Then, in March and April, there was a concerted effort by the aforementioned unnamed student to elect, under false pretenses, a slate affiliated with the conservative organization Turning Point USA, whose stated mission on Stanford’s campus includes defunding student organizations it considers “progressive” and using the money to fund right-wing propaganda against student wishes. In May, Turning Point USA reposted the same false article about Professor Palumbo-Liu that garnered him death threats and placed him on a “Professor Watchlist” in an attempt at further harassment of liberals on campus. Despite all this, Stanford has not only not taken action, but is apparently inviting TPUSA onto campus to form a chapter as an official student organization. Stanford has previously seemed to be hesitant about allowing a TPUSA chapter, but I can’t help notice that tone clearly changing after Fox News aired a segment called “Stanford is afraid of Conservatives coming on campus.”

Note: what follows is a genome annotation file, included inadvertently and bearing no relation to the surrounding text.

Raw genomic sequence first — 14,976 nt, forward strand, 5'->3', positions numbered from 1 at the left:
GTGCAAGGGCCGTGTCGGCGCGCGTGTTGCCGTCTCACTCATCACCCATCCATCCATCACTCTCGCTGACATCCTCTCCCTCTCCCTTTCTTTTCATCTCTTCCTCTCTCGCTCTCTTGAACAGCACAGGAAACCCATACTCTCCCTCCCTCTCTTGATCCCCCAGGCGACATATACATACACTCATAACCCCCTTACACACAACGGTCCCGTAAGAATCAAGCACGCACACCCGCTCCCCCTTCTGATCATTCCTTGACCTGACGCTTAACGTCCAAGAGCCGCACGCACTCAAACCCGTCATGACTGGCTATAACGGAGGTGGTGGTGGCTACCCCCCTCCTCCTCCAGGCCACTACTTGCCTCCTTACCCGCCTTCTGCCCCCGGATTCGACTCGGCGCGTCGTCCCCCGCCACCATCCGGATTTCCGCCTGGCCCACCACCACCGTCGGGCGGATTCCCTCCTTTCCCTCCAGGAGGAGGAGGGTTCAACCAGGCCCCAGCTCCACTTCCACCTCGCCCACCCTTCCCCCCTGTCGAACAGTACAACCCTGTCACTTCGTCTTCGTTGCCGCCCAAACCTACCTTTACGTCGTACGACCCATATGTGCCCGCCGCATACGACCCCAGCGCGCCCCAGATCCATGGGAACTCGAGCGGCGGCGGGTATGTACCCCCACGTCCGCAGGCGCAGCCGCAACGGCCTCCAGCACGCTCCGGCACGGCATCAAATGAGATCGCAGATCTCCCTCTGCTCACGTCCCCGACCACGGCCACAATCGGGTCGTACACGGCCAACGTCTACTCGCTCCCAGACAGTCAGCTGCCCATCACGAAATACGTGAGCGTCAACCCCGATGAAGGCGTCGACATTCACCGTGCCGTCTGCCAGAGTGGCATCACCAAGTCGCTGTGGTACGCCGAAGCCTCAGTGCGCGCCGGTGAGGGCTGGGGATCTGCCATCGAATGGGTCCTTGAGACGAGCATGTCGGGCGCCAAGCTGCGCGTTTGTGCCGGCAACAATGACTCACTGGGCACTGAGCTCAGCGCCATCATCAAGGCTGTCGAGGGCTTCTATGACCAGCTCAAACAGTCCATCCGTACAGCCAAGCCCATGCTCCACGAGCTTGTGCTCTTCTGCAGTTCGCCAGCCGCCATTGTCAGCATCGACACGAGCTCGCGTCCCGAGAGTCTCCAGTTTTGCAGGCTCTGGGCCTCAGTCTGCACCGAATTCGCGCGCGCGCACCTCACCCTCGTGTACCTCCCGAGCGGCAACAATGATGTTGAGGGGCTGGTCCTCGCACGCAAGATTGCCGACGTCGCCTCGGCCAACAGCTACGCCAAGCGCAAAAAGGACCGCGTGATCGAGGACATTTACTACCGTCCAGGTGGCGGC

In related news, SCR also invited TPUSA speaker Charlie Kirk to come to campus, and when it did not have the money to pay for the event, attempted to literally hijack another club and steal that club’s funds. Furthermore, SCR manually deleted the tickets of students registered to attend the speaker event, in clear violation of Stanford policy. It is also actively endorsing national candidates on social media despite Stanford’s policy being clearly against this. SCR has not been reprimanded by Stanford for any of these clear policy violations.

And all this happened before the latest twist in this apparently ongoing process to “slowly… crush the Left’s will to resist.” Indeed, it’s quite a lot. As one publication puts it, “this sh*t at Stanford is wild.”

Stanford’s reaction to each one of these incidents has been severely lackluster. And, taken together, these reactions can only be interpreted as one of two things: either Stanford is just as conservative as the SCR folks, and so doesn’t mind (or even likes) these antics, or it is too scared to take action against SCR for fear of the backlash.

I would hope, out of my love for Stanford, that it is not the first possibility. However, on some level, that kind of political disposition would be altogether befitting of a school that would allow the Hoover Institution a $65 million palace in prime real estate right adjacent to the Main Quad while choosing to house one of the world’s most comprehensive collection of Dr. Martin Luther King’s papers and the researchers that study them in a literal shack tucked behind a construction site half a mile from the center of campus.